2. *** WARNING ***

    Acetone is a cancer agent and causes nerve damage. First, don't get it on your hands, second, you shouldn't even be breathing the stuff. I give this warning whenever I see someone suggest nail polish remover... using the pure stuff is just down right DANGEROUS.

    And if you're disposing it down your sink, well, think of what it does to plastic minis... guess what a bunch of your plumbing is made out of? (Guess what happens when it pools in your trap)

    Read some more of my hobby safety tips here...

    You're better off using something like Simple Green.

    1. Hi, Dave.
      I'm not sure where you heard that acetone is a carcinogen or is dangerous in small quantities, but that is misleading information. Hardware store grade acetone is vapor harmful in closed environments and can cause breathing issues, but so is spray paint.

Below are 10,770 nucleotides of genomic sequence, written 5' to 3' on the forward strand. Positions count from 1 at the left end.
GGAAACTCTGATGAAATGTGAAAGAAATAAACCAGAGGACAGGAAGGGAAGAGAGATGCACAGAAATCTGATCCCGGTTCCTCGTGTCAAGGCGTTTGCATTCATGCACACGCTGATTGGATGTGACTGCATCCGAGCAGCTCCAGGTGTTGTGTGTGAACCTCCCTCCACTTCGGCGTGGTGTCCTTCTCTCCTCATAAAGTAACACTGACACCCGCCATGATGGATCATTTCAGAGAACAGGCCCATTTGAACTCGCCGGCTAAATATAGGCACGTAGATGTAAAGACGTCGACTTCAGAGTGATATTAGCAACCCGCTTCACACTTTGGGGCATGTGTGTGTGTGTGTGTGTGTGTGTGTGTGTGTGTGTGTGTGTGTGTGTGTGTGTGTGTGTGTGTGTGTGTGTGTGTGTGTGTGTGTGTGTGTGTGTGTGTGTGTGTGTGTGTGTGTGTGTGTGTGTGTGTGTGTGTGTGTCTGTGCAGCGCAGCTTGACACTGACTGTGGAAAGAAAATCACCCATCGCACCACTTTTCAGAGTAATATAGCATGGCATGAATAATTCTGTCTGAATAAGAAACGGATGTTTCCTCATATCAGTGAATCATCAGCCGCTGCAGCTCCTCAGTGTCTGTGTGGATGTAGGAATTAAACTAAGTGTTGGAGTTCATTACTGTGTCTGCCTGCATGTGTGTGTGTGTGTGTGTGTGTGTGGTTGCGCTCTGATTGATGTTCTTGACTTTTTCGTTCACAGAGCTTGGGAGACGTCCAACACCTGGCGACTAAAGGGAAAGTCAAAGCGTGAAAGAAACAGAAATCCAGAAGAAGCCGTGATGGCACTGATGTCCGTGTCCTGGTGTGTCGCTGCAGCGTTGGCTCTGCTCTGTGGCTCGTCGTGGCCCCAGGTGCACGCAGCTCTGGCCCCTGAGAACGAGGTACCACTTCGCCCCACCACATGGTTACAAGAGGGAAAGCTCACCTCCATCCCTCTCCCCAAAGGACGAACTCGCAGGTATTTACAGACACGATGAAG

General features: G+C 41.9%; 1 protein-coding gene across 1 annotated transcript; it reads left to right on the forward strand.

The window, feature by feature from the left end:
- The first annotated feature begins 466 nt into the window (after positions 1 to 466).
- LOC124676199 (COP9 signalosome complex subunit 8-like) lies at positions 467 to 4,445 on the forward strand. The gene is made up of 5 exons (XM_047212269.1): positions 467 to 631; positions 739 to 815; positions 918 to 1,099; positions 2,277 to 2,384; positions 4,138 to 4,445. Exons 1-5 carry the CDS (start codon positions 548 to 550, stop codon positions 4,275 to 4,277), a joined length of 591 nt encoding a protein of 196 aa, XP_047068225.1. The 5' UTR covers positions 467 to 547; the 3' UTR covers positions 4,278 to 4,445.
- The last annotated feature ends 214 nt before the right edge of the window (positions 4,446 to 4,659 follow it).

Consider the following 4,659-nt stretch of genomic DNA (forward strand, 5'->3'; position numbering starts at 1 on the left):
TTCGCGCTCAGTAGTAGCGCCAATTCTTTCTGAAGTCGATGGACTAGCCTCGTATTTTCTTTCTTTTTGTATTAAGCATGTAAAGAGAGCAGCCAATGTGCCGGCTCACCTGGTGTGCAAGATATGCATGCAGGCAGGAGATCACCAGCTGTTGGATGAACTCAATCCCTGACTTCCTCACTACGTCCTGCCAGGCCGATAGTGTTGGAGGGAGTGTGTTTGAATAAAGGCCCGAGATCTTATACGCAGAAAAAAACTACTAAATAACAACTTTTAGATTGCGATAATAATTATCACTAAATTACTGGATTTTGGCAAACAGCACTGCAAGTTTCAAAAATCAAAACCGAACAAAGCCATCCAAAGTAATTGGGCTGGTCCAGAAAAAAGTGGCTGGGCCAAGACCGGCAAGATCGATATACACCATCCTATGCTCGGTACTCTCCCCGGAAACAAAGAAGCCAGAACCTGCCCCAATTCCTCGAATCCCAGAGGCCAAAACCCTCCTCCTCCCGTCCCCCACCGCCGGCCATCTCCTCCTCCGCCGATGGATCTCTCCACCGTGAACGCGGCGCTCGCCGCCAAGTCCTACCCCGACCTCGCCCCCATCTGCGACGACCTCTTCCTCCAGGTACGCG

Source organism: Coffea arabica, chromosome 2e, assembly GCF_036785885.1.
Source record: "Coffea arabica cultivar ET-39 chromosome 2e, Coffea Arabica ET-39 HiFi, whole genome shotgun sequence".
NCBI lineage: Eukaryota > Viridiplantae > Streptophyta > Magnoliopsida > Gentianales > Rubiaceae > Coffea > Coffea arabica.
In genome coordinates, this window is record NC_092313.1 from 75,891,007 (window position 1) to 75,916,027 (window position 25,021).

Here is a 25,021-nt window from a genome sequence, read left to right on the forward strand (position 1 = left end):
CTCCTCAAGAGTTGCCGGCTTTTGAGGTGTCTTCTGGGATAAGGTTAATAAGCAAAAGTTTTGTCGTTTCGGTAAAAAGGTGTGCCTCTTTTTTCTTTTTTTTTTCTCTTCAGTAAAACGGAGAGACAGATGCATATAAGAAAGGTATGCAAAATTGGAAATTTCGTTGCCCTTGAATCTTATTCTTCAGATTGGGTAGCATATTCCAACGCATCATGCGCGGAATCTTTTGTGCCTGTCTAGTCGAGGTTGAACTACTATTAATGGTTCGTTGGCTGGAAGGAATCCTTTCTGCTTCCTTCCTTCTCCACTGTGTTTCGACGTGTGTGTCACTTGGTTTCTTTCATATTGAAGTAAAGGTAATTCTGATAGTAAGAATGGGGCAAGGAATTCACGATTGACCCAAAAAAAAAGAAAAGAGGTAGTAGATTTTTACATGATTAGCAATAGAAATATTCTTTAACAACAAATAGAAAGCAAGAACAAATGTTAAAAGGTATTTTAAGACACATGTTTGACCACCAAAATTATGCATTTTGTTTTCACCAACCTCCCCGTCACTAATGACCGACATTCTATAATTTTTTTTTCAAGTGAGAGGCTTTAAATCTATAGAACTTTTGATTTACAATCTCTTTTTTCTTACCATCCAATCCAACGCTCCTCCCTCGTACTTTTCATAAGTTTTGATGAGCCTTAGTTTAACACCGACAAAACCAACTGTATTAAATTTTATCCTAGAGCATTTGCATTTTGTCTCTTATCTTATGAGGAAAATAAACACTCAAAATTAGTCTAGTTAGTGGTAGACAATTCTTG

I'd recommend taking a run through the data sheet for acetone from the Agency for Toxic Substances and Disease Registry: http://www.atsdr.cdc.gov/toxfaqs/tfacts21.pdf

      Acetone is not a listed carcinogen.

      Yes, acetone does soften PVC. In fact, it's the primary ingredient in Purple Primer used for joining PVC piping. No, you should not pour pure acetone down your drains. That being said, pouring the small amounts used for wargaming purposes down the drain while running the tap will dilute the acetone to benign levels. Don't go pouring gallons of acetone down your drain, of course.